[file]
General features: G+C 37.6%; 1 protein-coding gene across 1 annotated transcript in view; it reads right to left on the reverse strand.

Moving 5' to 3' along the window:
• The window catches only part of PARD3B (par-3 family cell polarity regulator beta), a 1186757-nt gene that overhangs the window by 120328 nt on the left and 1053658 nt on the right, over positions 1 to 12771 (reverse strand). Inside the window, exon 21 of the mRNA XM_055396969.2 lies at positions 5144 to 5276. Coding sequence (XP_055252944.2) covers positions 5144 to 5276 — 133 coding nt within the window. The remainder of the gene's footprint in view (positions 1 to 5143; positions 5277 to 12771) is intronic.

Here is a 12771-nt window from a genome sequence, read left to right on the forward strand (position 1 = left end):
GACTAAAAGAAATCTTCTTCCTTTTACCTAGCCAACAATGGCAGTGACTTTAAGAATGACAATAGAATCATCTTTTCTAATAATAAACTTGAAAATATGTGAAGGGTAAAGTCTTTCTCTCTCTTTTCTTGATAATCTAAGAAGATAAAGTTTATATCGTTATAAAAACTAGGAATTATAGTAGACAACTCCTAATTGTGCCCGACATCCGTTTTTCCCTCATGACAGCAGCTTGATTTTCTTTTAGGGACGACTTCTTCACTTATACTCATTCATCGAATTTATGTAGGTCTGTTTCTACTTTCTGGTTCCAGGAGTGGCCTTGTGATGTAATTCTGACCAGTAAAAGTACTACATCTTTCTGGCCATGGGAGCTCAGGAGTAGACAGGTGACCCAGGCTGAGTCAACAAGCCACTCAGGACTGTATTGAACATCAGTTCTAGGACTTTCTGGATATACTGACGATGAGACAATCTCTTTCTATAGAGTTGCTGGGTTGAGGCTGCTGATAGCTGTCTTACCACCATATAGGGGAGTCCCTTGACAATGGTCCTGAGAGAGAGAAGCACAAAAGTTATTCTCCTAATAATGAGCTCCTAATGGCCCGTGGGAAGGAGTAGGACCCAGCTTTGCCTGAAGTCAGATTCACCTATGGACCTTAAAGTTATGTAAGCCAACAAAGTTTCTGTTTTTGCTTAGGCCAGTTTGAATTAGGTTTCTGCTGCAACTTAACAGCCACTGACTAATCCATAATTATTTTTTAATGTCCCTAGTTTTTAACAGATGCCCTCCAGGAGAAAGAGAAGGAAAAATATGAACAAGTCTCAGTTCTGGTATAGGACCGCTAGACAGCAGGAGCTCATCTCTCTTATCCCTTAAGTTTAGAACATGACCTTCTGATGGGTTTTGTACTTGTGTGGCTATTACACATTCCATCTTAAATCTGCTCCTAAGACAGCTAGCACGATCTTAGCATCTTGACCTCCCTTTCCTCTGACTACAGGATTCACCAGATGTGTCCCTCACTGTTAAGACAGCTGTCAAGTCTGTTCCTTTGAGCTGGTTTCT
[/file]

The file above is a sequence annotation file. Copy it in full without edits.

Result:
General features: G+C 37.6%; 1 protein-coding gene across 1 annotated transcript in view; it reads right to left on the reverse strand.

Moving 5' to 3' along the window:
• The window catches only part of PARD3B (par-3 family cell polarity regulator beta), a 1186757-nt gene that overhangs the window by 120328 nt on the left and 1053658 nt on the right, over positions 1 to 12771 (reverse strand). Inside the window, exon 21 of the mRNA XM_055396969.2 lies at positions 5144 to 5276. Coding sequence (XP_055252944.2) covers positions 5144 to 5276 — 133 coding nt within the window. The remainder of the gene's footprint in view (positions 1 to 5143; positions 5277 to 12771) is intronic.

Here is a 12771-nt window from a genome sequence, read left to right on the forward strand (position 1 = left end):
GACTAAAAGAAATCTTCTTCCTTTTACCTAGCCAACAATGGCAGTGACTTTAAGAATGACAATAGAATCATCTTTTCTAATAATAAACTTGAAAATATGTGAAGGGTAAAGTCTTTCTCTCTCTTTTCTTGATAATCTAAGAAGATAAAGTTTATATCGTTATAAAAACTAGGAATTATAGTAGACAACTCCTAATTGTGCCCGACATCCGTTTTTCCCTCATGACAGCAGCTTGATTTTCTTTTAGGGACGACTTCTTCACTTATACTCATTCATCGAATTTATGTAGGTCTGTTTCTACTTTCTGGTTCCAGGAGTGGCCTTGTGATGTAATTCTGACCAGTAAAAGTACTACATCTTTCTGGCCATGGGAGCTCAGGAGTAGACAGGTGACCCAGGCTGAGTCAACAAGCCACTCAGGACTGTATTGAACATCAGTTCTAGGACTTTCTGGATATACTGACGATGAGACAATCTCTTTCTATAGAGTTGCTGGGTTGAGGCTGCTGATAGCTGTCTTACCACCATATAGGGGAGTCCCTTGACAATGGTCCTGAGAGAGAGAAGCACAAAAGTTATTCTCCTAATAATGAGCTCCTAATGGCCCGTGGGAAGGAGTAGGACCCAGCTTTGCCTGAAGTCAGATTCACCTATGGACCTTAAAGTTATGTAAGCCAACAAAGTTTCTGTTTTTGCTTAGGCCAGTTTGAATTAGGTTTCTGCTGCAACTTAACAGCCACTGACTAATCCATAATTATTTTTTAATGTCCCTAGTTTTTAACAGATGCCCTCCAGGAGAAAGAGAAGGAAAAATATGAACAAGTCTCAGTTCTGGTATAGGACCGCTAGACAGCAGGAGCTCATCTCTCTTATCCCTTAAGTTTAGAACATGACCTTCTGATGGGTTTTGTACTTGTGTGGCTATTACACATTCCATCTTAAATCTGCTCCTAAGACAGCTAGCACGATCTTAGCATCTTGACCTCCCTTTCCTCTGACTACAGGATTCACCAGATGTGTCCCTCACTGTTAAGACAGCTGTCAAGTCTGTTCCTTTGAGCTGGTTTCT